We then walked back down from Bunker Hill and crossed over the Charlestown Bridge and into the North End. The North End is known for its mostly Italian American population and its old history. People have continuously lived there since the 1630s! We followed the trail through Copp's Hill Burying Ground, by the Paul Revere House, and to Old North Church where Paul Revere hung his two lanterns warning the Patriots of the British advancement into Boston during the Revolutionary War on April 18, 1775.
After that, we kinda got off the trail (since I'm known for being distracted and wanting to "go over here and look at this! Oooo! Look at that!") and "got lost" in the North End's Little Italy. It was amazing! We felt like we had stepped over the Atlantic Ocean and ended up somewhere in Italy. Beautiful, olive-skinned women and children dashed in and out of doorways, laughing and shouting something in Italian back to an unseen person standing inside, pasta ristorantes around every corner, and lovely, understated clothing stores tucked here and there.
We happened upon a WONDERFUL, small Italian bakery called Bova's Bakery. We walked into the door and were instantly overwhelmed by the heavenly smell of fresh bread and a whole display of cannolis and colorful cookies and pastries.
We're instantly greeted by an exuberant Italian man smiling widely and booming "Whaddya have? Huh? Want some canoli?!? Some bread?!? Get the scali! Fresh! Hot outta the oven!" So we got scali. And Oh. My. Goodness. This bread. Just look at it.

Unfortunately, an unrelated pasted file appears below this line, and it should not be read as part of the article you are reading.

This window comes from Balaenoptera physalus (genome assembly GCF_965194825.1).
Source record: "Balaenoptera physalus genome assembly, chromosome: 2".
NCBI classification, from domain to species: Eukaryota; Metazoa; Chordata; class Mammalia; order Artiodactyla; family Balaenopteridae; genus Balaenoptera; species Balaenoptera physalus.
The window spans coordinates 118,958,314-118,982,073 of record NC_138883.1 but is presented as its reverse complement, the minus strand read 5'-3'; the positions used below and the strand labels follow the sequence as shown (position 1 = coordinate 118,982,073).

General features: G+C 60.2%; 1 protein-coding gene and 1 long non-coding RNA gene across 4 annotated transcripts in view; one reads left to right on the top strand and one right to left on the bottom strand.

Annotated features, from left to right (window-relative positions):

We got a HUGE loaf for like $2.50, and I was in foodie heaven for the next few minutes as we continued to wander aimlessly through Little Italy. We walked by a cute, little Italian grocery, and as I glanced through the open doorway to look at the rows and rows of sausages and olive oils, I heard a voice calling me.
Bella! Bella signora. Benvenuti! Vieni dentro, bella donna.I looked back into the store to see a little, old man dressed in a black suit and a grey golf cap sitting on a stool in the corner behind the door holding his cane in one hand and gesturing to us with his other. I usually don't let old men hit on me, ESPECIALLY now that I'm a married woman, but he called me "beautiful" in Italian!!! I grabbed Levi's hand and dragged him in the store before he could protest too much. ;) The sweet old man kept murmuring about how lovely I was the whole time we walked around, and we ended up buying Italian chocolate and San Pellegrinos from the guys I assume were the old man's grandsons.
Excellent marketing ploy, gentlemen. ;)
We finished up Day 1 of Boston and Day 2 of the honeymoon at The Daily Catch seafood restaurant on Hanover Street in the North End, a little hole-in-the-wall place with almost no seating and even less room to move around. A Boston local, decked from head-to-toe in "Boston Strong" and "Boston Red Sox" gear recommended it, and he definitely did not disappoint. We had the clams linguini, the fried calamari, and more soft and fresh Italian bread. Again, I was in foodie heaven! I wish we had remembered to take a pic of our gorgeous pasta, but alas. We did not. You'll just have to take our word for how beautiful it all was. :)
Next "Our Story" post: Boston to Portland